The Men in Black conspiracy theory is a strange one that has had a lot of witnesses throughout the years. Conspiracy theorists who believe in this believe that there are human (or inhuman) beings dressed in black suits that harass and intimidate people into silence after they witness paranormal activity involving UFOs.
No one really knows who the Men in Black are, since it's become clear that they aren't from the government. Some believe they are time travelers. Others believe they're aliens. Still more believe they are from a shadow government that we don't know about.
Regardless, this is one of the many conspiracy theories that inspired sci-fi favorites. The film franchise they inspired, obviously, is Men in Black. However, they've also inspired a couple of episodes from the X-Files, too. So, it's not just a movie thing.
The Faked Lunar Landing
You would be shocked to hear this one, but one of the more extreme conspiracy theories that inspired sci-fi favorites is the Faked Lunar Landing. People who believe this conspiracy theory believe that we never went to the moon.
Conspiracy theorists believe it was an elaborate filming setup — and that the moon itself never was walked on by man. A number of science fiction films have made note of this in their plotlines. These sci-fi favorites include:
- Dark Side of the Moon, a mockumentary that allegedly "exposes" that we were never up there. (It's a sci-fi comedy.)
- Room 237, which is a documentary that alleges that Stanley Kubric helped film the lunar landing. The film uses symbolism in The Shining to back up the claim that Kubric was the moviemaker.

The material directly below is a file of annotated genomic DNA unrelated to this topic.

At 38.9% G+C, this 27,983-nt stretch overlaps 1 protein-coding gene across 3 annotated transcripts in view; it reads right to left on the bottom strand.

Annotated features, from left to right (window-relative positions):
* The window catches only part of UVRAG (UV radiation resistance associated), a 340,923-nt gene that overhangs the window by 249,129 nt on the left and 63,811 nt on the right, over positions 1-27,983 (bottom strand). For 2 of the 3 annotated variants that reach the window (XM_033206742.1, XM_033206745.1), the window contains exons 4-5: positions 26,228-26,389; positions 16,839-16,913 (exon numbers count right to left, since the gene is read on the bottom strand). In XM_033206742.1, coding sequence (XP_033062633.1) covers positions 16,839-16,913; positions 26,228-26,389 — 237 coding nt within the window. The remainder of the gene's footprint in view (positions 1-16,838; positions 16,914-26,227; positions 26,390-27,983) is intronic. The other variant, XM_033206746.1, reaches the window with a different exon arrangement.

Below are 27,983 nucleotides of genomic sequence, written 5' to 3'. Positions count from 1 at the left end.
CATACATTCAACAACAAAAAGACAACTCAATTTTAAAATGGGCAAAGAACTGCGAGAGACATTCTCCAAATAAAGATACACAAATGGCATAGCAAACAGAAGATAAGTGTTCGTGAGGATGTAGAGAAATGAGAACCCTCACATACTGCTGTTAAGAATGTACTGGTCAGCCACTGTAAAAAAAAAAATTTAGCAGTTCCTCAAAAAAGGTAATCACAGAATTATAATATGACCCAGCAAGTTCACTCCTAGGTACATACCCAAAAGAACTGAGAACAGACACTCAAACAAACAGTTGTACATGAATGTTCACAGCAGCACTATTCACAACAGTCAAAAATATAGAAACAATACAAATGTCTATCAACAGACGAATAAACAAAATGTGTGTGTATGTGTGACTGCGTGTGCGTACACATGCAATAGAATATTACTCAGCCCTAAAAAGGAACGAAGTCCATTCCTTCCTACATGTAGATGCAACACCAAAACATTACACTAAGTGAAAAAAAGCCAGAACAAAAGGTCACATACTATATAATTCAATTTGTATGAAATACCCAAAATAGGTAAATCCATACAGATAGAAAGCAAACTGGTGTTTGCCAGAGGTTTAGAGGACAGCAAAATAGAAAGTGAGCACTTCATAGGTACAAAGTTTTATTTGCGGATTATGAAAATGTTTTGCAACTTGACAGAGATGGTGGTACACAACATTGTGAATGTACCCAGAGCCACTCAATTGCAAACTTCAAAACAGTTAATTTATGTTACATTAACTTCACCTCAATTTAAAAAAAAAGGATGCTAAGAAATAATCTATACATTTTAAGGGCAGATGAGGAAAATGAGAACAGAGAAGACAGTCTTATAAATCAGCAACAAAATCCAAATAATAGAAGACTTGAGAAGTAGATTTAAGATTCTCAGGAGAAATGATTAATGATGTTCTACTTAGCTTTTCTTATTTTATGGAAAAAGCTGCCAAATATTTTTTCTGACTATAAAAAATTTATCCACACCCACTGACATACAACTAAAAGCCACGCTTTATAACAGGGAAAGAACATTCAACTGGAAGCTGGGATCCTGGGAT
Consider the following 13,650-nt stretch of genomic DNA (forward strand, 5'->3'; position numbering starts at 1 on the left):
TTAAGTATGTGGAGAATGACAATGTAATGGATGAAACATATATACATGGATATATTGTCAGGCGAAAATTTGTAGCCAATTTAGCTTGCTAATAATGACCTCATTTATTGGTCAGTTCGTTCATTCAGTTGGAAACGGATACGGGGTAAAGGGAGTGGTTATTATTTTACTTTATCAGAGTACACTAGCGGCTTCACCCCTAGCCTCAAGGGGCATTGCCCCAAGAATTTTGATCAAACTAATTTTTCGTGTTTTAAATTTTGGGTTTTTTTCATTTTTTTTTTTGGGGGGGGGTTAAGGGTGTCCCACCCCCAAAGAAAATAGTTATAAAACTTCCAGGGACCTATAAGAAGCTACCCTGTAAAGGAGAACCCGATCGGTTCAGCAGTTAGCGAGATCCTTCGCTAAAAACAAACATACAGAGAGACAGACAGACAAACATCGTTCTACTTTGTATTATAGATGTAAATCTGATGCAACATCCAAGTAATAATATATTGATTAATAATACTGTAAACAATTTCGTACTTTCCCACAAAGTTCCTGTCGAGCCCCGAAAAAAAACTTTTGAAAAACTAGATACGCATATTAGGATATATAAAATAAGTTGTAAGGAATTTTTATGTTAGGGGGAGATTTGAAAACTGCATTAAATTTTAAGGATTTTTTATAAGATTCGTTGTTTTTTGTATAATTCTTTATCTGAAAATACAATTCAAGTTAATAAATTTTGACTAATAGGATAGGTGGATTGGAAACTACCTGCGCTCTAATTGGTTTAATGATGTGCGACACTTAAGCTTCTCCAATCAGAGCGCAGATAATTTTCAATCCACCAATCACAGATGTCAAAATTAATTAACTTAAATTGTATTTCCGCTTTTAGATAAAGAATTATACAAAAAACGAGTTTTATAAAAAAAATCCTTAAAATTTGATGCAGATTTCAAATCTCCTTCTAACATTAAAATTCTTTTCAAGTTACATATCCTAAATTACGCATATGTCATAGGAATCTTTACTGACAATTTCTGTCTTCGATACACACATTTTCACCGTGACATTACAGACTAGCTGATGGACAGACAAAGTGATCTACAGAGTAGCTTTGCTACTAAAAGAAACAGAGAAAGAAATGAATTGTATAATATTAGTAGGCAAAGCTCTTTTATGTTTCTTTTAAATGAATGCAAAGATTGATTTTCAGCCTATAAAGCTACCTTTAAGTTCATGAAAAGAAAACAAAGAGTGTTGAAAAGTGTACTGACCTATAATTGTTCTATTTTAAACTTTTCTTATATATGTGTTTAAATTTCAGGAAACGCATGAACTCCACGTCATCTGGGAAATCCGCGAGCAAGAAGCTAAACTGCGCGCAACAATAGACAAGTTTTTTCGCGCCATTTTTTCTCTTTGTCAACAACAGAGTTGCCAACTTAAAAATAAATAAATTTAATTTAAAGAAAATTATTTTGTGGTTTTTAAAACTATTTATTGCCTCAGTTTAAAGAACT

- Apollo 18, which took a twist on the Faked Lunar Landing conspiracy theory by saying that the canceled flight really did go to the moon. In the found footage film, the astronauts were all killed and authorities shushed it to prevent panic.
Unlike other conspiracy theories that inspired sci-fi favorites, this conspiracy theory was later outed to be true. Project MKUltra was a series of military experiments that dealt with trying to get mind control weaponized — and also get people to confess any knowledge they had to soldiers.
In MKUltra, many atrocities happened that would make any sane person recoil in horror. Some people were unknowingly dosed with LSD, with lifelong issues resulting as a result. Others were subjected to extreme verbal abuse, sexual abuse, and sleep deprivation.
Considering how brutal Project MKUltra was on participants, it's easy to see why it would spark so many science fiction (and horror) films. Some films inspired by Project MKUltra include:
- Banshee Chapter, a film which directly calls out the US government on the MKUltra experiments. It's all about messed up government drugs, CIA mind control, and what it did to people.
- The Manchurian Candidate, one of the biggest sci-fi hits of last decade. It was all about what happens when the government decides to take control of minds and the consequences of it.
- The hit series Stranger Things was directly inspired by Project MKUltra, too. They don't even try to hide it, either. They openly discuss government illegally testing drugs on kids in the episodes, too.
- Fringe and X-Files both had episodes dedicated to discussing Project MKUltra.
- Lastly, Conspiracy Theory, the 1997 movie, was also based on Project MKUltra.
So, yeah. Those Stranger Things Funko pops you got? You have conspiracy theories to thank them for.
This is one of those conspiracy theories that inspired sci-fi favorites that really does deserve to be in the realm of sci-fi. It's so far-fetched that it just had to be written about.
Lizard people are, according to conspiracy theories, reptilian aliens who have human shapeshifting abilities that cover up their alien look. If you believe this theory, they are working on a covert attempt to take over the world and enslave humanity.
According to conspiracy theorists, aliens have befriended world leaders and are slowly taking over things. Some even believe they have a base in Dulce, New Mexico, and that there are hybrids walking among us.
If this sounds a lot like the plot of V, that's because it basically is. We're willing to bet that this sci-fi classic series might have been based on the theory back when it was still nascent.